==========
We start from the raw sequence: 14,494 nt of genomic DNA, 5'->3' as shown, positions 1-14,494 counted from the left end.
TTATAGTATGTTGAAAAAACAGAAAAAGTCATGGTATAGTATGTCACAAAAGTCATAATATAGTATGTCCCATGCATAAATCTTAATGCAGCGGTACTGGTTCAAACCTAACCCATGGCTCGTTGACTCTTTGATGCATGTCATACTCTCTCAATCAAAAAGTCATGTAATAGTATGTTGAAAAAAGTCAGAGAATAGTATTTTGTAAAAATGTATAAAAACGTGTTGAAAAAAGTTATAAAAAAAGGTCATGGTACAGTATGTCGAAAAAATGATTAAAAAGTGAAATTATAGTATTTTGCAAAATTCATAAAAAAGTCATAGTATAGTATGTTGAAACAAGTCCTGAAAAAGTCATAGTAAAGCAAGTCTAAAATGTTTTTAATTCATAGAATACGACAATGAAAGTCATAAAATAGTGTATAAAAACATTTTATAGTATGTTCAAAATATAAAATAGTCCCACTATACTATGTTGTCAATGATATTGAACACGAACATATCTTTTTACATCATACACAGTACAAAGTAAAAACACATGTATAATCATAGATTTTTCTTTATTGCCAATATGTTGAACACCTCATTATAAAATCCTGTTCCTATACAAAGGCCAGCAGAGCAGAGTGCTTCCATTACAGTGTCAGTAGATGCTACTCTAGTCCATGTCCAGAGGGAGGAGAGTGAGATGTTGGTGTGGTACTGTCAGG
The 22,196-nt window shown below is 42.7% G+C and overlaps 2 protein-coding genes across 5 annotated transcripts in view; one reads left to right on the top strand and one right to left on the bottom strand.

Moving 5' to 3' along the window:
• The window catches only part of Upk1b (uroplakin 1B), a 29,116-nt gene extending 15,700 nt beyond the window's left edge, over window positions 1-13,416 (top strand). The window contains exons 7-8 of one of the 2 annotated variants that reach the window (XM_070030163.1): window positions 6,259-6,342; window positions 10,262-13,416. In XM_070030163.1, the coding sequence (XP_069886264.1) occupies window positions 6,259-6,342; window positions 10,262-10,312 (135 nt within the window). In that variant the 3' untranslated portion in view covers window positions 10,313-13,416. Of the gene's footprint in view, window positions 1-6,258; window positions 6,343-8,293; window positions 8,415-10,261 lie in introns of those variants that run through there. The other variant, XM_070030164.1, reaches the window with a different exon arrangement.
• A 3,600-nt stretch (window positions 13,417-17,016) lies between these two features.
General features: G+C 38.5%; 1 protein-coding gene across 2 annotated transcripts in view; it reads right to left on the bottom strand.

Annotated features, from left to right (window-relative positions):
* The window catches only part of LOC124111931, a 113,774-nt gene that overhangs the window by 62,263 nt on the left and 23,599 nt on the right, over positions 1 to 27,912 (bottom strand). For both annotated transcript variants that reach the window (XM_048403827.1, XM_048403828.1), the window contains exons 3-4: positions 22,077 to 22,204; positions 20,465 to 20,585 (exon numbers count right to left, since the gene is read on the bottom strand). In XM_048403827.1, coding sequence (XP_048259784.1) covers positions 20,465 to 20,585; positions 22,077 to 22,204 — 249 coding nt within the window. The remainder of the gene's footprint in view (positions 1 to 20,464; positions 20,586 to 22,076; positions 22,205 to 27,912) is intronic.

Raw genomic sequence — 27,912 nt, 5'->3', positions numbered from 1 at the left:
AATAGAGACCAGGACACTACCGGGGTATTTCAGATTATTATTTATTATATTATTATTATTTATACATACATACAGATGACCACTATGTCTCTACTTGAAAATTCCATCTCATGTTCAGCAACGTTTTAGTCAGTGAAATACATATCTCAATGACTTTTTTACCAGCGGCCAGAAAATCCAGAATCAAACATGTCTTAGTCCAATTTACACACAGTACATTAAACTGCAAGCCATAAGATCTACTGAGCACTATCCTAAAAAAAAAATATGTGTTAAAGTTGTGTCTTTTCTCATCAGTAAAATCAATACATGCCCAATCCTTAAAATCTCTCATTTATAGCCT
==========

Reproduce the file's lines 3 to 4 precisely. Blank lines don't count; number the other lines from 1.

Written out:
The 22,196-nt window shown below is 42.7% G+C and overlaps 2 protein-coding genes across 5 annotated transcripts in view; one reads left to right on the top strand and one right to left on the bottom strand.

Moving 5' to 3' along the window: